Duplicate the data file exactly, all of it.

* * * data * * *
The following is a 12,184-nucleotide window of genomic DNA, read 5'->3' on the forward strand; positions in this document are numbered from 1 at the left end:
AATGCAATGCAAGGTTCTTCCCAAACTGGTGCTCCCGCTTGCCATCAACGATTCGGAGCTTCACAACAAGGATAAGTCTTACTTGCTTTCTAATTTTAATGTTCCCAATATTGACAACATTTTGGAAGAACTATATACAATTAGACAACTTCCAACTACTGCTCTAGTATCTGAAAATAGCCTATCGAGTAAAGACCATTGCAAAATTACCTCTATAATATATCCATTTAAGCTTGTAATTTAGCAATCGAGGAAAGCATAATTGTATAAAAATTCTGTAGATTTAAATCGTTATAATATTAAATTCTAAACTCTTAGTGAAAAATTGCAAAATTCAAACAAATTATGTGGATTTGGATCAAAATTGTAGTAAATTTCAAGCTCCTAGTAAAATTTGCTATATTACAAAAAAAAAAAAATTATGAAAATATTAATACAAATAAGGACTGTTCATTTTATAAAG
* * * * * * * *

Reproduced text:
The following is a 12,184-nucleotide window of genomic DNA, read 5'->3' on the forward strand; positions in this document are numbered from 1 at the left end:
AATGCAATGCAAGGTTCTTCCCAAACTGGTGCTCCCGCTTGCCATCAACGATTCGGAGCTTCACAACAAGGATAAGTCTTACTTGCTTTCTAATTTTAATGTTCCCAATATTGACAACATTTTGGAAGAACTATATACAATTAGACAACTTCCAACTACTGCTCTAGTATCTGAAAATAGCCTATCGAGTAAAGACCATTGCAAAATTACCTCTATAATATATCCATTTAAGCTTGTAATTTAGCAATCGAGGAAAGCATAATTGTATAAAAATTCTGTAGATTTAAATCGTTATAATATTAAATTCTAAACTCTTAGTGAAAAATTGCAAAATTCAAACAAATTATGTGGATTTGGATCAAAATTGTAGTAAATTTCAAGCTCCTAGTAAAATTTGCTATATTACAAAAAAAAAAAAATTATGAAAATATTAATACAAATAAGGACTGTTCATTTTATAAAG